VOYA, December 2016 (Vol. 39, No. 5) - Jennifer M. Miskec
Sesno is a seasoned journalist, having worked for CNN as a White House correspondent and as a Washington bureau chief. As a journalist, he spent many years compiling articles from facts, many of which came from interviews. It is no secret that interviews are essential to the fact-finding process, but what Sesno presents here is the significance of the questions, both the rhetoric and the psychology of questioning. He discusses the importance of creating a relationship with subjects that produces trust and candor. While journalism is central to his discussion, Sesno thinks more broadly about questioning as a part of basic interpersonal connectivity, professionally as well as personally. His categories for questions include, for example, all-business questions of the diagnostic, strategic, scientific, and confrontational variety, and also those that demonstrate empathy, bridge and affirm, and foster thoughts on the nature of meaning and establishing legacy. Sesno offers examples and strategies for various contexts for interviewing and questioning. When it comes to asking the kinds of questions that get you the kinds of answers that actually mean something, Sesno is your guy. He is also teaching readers how to listen and care. Teen readers will appreciate Sesno’s accessible, personable style, and his relatability, despite his intense professional experience. Teens invested in journalism, especially, will enjoy the stories, strategies, and examples Sesno includes. Reviewer: Jennifer M. Miskec; Ages 15 to Adult.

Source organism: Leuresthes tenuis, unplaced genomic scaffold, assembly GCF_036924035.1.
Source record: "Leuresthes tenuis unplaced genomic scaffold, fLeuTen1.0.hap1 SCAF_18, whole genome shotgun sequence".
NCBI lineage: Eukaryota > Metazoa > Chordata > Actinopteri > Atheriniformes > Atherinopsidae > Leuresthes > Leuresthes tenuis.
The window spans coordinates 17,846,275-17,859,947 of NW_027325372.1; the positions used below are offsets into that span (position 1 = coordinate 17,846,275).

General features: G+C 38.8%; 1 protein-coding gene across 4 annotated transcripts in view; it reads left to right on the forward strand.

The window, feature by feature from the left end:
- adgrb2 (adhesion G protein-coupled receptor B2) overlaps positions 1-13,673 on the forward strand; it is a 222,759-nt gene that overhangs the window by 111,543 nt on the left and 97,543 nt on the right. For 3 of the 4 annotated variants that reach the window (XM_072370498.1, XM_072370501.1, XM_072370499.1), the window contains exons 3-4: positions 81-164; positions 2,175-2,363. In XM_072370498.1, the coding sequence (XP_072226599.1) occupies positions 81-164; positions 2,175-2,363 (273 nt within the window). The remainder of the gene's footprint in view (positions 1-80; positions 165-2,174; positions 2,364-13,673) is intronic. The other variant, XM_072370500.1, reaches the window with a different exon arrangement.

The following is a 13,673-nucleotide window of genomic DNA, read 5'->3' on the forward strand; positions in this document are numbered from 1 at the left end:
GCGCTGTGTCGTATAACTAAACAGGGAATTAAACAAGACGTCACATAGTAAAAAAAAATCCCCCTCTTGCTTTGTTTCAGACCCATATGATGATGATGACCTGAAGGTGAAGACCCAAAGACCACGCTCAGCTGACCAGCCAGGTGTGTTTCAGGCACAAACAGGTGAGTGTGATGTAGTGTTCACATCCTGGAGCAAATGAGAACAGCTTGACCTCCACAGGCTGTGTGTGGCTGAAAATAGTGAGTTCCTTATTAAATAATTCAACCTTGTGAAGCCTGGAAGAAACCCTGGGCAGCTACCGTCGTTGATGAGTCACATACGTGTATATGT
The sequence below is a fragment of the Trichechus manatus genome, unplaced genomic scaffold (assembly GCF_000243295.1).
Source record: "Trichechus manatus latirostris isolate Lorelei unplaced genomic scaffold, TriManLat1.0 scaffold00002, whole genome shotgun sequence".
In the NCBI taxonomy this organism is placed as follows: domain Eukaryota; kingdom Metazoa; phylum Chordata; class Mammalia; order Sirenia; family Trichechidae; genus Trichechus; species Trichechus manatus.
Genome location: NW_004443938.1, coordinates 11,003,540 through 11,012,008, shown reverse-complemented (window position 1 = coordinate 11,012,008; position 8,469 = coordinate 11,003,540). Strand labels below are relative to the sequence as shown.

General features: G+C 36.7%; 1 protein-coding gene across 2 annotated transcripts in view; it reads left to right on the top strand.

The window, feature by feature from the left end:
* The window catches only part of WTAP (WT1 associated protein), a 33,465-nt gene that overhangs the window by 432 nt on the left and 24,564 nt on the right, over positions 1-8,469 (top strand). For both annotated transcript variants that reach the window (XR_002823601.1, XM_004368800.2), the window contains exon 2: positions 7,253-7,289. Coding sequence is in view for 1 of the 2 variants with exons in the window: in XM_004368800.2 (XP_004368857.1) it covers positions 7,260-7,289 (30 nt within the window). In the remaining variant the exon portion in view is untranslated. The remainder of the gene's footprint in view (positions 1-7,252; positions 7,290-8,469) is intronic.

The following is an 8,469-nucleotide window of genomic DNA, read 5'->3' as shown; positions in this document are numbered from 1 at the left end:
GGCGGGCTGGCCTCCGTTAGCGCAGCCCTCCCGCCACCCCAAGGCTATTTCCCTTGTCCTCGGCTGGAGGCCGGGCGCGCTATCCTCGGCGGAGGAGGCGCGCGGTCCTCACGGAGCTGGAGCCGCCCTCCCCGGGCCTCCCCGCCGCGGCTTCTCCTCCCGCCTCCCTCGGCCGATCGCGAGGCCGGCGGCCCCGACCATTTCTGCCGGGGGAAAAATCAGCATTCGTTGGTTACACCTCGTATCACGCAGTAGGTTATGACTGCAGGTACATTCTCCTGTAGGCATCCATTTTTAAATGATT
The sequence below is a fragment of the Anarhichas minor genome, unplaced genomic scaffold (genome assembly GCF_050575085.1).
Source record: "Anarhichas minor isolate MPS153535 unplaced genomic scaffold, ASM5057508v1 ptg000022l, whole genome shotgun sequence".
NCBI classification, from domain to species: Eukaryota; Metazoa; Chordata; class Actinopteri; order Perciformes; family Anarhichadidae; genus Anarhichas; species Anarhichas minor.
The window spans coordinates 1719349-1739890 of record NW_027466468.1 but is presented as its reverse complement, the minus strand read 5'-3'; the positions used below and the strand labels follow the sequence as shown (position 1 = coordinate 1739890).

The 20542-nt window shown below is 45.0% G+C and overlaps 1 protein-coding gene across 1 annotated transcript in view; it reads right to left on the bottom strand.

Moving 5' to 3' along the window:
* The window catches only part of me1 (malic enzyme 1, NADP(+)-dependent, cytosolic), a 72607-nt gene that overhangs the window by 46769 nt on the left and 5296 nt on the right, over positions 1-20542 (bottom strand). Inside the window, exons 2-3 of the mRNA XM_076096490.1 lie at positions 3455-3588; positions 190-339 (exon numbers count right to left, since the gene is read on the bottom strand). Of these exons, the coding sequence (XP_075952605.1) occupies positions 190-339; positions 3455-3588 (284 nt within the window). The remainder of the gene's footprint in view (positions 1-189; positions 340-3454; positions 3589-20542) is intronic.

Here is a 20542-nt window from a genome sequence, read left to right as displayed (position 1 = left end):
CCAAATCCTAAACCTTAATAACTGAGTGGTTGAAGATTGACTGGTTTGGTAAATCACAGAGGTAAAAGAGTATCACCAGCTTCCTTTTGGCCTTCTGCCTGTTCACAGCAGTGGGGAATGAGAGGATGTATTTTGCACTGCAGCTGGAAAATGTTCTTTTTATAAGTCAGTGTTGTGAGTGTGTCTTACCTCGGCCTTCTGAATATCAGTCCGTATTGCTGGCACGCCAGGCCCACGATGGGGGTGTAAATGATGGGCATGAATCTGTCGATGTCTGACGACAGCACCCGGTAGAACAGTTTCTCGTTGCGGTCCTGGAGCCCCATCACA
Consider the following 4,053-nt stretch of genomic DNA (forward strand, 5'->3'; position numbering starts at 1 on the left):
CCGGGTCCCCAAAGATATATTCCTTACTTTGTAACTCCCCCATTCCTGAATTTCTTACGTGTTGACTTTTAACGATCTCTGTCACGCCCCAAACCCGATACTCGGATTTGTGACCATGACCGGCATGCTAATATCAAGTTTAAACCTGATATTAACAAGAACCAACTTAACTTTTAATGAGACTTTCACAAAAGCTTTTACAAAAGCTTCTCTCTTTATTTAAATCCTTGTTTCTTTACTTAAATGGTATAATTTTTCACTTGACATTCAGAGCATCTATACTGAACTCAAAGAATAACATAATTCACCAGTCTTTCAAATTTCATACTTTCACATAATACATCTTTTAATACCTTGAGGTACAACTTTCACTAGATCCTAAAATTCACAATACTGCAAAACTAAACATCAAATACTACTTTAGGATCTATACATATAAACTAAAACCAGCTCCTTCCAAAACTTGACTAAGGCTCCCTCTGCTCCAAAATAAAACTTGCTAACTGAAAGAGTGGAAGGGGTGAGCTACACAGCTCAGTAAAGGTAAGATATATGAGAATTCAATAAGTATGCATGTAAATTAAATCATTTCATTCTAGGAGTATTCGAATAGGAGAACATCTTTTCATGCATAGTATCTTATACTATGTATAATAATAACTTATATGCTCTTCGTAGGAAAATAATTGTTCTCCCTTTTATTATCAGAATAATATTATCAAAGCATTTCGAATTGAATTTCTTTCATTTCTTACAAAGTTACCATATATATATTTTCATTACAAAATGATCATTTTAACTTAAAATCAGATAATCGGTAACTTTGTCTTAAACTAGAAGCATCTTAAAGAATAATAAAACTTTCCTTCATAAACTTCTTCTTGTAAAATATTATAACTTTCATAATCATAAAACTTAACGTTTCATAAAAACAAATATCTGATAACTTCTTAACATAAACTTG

Product Details

ISBN-13:
9780814436714
Publisher:
AMACOM
Publication date:
01/10/2017
Pages:
272
Sales rank:
82,988
Product dimensions:
5.90(w) x 9.00(h) x 1.30(d)
Age Range:
18 Years

Read an Excerpt

Ask More

The Power of Questions to Open Doors, Uncover Solutions, and Spark Change


By Frank Sesno

AMACOM

Copyright © 2017 Frank Sesno
All rights reserved.
ISBN: 978-0-8144-3672-1



CHAPTER 1

WHY ASK?


Smart questions make smarter people. We learn, connect, observe, and invent through the questions we ask. We push boundaries and we discover secrets. We solve mysteries and we imagine new ways of doing things. We ponder our purpose and we set our sights. We hold people accountable. We live generously, to paraphrase John F. Kennedy, by asking not what others can do for us, but what we can do for them. Curiosity opens our minds and captivates our imaginations.

But the fact is, most of us don't really understand how questions work — or how to make them work for us. In school we study math and science, literature and history. At work we learn about outcomes and metrics, profit and loss. But never do we study how to ask questions strategically, how to listen actively, or how to use questions as a powerful tool toward accomplishing what we really want to achieve.